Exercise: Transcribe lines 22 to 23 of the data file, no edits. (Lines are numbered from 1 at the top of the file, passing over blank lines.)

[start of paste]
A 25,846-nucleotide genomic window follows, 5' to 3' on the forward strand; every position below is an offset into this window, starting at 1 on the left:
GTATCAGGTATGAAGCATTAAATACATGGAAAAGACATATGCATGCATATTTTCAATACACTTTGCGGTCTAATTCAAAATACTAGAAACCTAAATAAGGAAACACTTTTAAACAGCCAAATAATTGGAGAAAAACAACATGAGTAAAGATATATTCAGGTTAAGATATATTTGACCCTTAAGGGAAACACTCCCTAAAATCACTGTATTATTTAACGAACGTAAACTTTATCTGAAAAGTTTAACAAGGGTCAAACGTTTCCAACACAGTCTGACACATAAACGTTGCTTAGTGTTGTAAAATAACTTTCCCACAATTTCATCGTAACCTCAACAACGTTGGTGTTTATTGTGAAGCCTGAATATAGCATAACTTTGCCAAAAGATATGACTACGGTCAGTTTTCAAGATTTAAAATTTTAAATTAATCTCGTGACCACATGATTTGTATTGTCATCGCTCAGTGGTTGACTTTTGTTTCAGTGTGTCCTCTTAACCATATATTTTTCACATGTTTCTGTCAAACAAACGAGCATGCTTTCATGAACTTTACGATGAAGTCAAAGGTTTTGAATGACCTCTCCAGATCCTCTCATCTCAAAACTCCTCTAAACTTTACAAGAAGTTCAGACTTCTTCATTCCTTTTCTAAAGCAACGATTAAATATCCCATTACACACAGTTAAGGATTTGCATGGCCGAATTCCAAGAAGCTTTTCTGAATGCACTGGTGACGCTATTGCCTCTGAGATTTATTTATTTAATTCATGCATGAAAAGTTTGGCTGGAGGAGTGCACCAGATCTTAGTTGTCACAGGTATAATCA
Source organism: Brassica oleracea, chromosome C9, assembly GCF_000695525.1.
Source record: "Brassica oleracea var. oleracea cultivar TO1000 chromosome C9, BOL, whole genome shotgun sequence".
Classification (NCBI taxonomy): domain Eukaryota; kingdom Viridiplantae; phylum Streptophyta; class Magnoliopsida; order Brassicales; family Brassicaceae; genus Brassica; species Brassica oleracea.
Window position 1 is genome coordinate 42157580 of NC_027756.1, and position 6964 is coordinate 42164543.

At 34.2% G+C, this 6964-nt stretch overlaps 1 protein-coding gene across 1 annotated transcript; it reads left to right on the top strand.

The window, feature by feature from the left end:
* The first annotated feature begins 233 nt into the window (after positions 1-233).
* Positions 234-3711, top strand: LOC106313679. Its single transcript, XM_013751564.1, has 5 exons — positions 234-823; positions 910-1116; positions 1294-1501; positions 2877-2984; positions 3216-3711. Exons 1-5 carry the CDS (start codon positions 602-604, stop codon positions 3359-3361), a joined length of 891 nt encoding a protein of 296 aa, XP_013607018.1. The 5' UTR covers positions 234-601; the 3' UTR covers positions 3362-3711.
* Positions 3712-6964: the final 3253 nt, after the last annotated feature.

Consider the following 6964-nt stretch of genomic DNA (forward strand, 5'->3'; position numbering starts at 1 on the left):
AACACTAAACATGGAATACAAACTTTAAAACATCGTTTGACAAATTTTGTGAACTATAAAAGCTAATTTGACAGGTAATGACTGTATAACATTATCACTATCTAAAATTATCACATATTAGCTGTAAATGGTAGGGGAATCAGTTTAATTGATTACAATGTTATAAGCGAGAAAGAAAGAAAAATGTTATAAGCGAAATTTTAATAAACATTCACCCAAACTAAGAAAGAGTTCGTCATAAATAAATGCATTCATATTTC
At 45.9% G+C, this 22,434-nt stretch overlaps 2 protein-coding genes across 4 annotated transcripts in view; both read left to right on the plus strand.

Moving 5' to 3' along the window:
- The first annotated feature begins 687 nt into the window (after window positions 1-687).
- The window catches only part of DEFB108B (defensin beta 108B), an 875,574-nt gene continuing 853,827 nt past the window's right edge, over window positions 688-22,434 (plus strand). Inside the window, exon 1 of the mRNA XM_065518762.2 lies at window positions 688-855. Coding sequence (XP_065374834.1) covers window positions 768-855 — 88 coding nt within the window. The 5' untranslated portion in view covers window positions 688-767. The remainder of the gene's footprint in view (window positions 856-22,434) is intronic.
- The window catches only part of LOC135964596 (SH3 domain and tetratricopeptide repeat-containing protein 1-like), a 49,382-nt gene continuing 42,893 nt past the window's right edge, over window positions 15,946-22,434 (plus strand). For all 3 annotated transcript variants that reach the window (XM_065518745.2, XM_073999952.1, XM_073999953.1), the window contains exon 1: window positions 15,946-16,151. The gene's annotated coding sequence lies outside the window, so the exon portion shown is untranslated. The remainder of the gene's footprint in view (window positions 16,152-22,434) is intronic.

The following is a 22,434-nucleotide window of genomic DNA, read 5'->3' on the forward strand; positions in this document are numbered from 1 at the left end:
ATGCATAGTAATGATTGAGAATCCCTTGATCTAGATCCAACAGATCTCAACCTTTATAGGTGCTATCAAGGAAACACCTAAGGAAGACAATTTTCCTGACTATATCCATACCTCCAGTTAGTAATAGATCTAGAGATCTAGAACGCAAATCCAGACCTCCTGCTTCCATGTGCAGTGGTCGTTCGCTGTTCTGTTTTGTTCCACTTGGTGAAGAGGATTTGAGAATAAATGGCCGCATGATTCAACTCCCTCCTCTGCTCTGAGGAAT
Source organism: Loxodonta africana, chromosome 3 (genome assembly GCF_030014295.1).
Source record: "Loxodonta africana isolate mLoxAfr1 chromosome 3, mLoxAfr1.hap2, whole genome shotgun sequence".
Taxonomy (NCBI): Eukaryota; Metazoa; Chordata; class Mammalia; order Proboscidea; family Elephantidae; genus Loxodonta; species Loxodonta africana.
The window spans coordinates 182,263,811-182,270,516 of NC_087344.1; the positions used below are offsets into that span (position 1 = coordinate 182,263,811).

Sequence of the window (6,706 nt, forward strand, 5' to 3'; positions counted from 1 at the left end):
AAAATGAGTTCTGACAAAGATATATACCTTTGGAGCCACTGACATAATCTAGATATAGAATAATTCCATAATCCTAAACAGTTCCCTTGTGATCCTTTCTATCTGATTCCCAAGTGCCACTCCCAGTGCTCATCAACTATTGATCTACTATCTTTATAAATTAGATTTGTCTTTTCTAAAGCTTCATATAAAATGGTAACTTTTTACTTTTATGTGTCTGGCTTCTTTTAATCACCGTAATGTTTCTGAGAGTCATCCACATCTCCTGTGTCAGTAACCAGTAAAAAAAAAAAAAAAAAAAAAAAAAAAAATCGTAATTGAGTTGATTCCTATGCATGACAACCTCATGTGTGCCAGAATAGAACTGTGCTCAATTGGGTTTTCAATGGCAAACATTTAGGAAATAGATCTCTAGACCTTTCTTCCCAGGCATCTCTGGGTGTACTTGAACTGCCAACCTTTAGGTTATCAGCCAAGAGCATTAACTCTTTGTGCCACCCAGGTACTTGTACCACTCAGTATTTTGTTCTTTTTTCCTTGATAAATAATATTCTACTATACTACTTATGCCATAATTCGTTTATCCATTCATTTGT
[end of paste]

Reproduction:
Source record: "Loxodonta africana isolate mLoxAfr1 chromosome 3, mLoxAfr1.hap2, whole genome shotgun sequence".
Taxonomy (NCBI): Eukaryota; Metazoa; Chordata; class Mammalia; order Proboscidea; family Elephantidae; genus Loxodonta; species Loxodonta africana.